When investing too early isn’t ‘wrong’

June 29, 2011, 5:06 PM UTC

In venture capital, success is often predicated on failure.

By Jonathan Tower, contributor

I recently had an Twitter exchange with Mark Suster over the issue of being “too early” as a venture capitalist, and what that means in the current climate. While I genuinely like and admire Mark and am not usually one to publicize my disagreements with other investors over philosophical matters, I thought the content in the exchange was valuable and supported some re-examination.

Mark made what I would consider a somewhat sweeping statement: Namely, that investing too early was the same as being wrong. I responded that this entirely depended on the perspective being considered. Let me explain.

There scarcely exists a technology sector that became vibrant and consequential without first experiencing a great deal of stops, starts and stalls early in its evolution. Most of the “failures” (i.e., companies that had a piece of the solution figured out but perhaps not the entire solution) were venture-backed. Many of the same investors in those early failures learned from the experience and went on to back later entrants that became juggernauts in that given sector. Were those investors wrong? Would those investors have developed the insights, market knowledge and ecosystems critical to their becoming investors in the eventual market leaders without those early experiences? Would the sector have developed as it did without the flame-outs?

My answer to those rhetorical questions an emphatic “No.” As has been evident across technology markets for decades, advancement occurs in waves of innovation that beget other waves of innovation. The early failures provide formative experiences for both investors and future entrepreneurs, who can better see what worked and what didn’t for the previous class of market entrants.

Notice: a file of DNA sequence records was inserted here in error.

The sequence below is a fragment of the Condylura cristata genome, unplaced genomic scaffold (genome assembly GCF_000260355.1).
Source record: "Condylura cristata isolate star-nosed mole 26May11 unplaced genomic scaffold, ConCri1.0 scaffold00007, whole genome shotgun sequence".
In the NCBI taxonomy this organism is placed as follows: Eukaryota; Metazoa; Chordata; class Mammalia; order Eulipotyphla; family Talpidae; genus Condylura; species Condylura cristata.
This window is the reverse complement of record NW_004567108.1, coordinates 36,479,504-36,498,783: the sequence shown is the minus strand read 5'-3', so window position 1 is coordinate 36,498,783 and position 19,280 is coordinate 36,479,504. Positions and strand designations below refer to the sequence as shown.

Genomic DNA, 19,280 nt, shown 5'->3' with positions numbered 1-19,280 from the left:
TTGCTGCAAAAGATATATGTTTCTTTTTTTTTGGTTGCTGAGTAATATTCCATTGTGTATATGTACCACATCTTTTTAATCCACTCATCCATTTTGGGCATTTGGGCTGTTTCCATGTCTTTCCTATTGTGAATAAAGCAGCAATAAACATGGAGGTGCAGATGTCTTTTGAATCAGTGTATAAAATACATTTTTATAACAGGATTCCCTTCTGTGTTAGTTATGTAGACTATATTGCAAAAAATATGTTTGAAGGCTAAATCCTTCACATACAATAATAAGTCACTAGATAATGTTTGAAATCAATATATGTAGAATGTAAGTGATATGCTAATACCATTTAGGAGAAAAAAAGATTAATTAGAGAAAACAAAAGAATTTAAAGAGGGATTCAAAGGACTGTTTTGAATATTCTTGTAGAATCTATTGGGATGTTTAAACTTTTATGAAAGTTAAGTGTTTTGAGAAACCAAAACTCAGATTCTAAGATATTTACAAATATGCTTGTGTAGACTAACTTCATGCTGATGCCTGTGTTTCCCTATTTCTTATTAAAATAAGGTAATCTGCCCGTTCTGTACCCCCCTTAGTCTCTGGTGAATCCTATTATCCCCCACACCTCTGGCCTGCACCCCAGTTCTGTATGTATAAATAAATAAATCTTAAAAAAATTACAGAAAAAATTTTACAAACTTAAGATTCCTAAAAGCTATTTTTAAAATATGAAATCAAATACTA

Take, for example, the notion of pattern recognition among venture capitalists. Tangential to pattern recognition is the idea that a VC’s early forays into a sector provide a great education — wanted or unwanted — about what will ultimately be successful in the space and what simply doesn’t work. It also provides the investor with an ecosystem of supporting companies and entrepreneurs that will serve that investor well for years to come in his or her chosen area of investment, and even in other areas. This is called active cross-pollination and it is critical for long-term success as a venture investor.

To pull on that thread a bit further, venture capital is not a discrete, narrow vertical exercise. Good investors are constantly influenced by outside factors, parallel markets and advancements in technologies that appear unrelated until an epiphany occurs and interesting combinations can result. From the embers of a previous failed investment can come a dormant technology or a seasoned manager that can be re-potted into a new venture and can enable that venture to become enormously successful. The future success may not have happened without the early mis-step. I have several examples of this in my own career.

There is an oft-told piece of black humor in legal circles about a veteran attorney counseling a young protegé. The senior lawyer remarks, “When I was a young attorney like you I lost a lot of cases that I should have won. Now, with my years of experience, I win a lot of cases that I should probably lose.”

No one is suggesting that venture investors new to a sector should message to entrepreneurs that they are “learning” on their deals. That said, to maintain that experiences on early investments do not positively inform decisions made on later ones is simply folly.

So, can one be “wrong” by investing too early in a sector, as Mark suggests? Most definitely. This occurs when an investor develops an investment thesis, makes an investment in a company against that thesis, leaves the sector after that company fails and never leverages the lessons learned from that experience into other investments.

The mere statement that anyone invested “too early” in a sector implies that the given sector did ultimately develop into something substantial. With any luck, the earlier investors that helped shape the sector with early bets were able to prosper by participating in the eventual winners. Historical venture returns seem to bear that out.

Jonathan Tower is a Managing Director at Citron Capital, a global private equity and venture capital firm, where he focuses primarily on Consumer Internet, Software, Digital Media, and Web Services investments.

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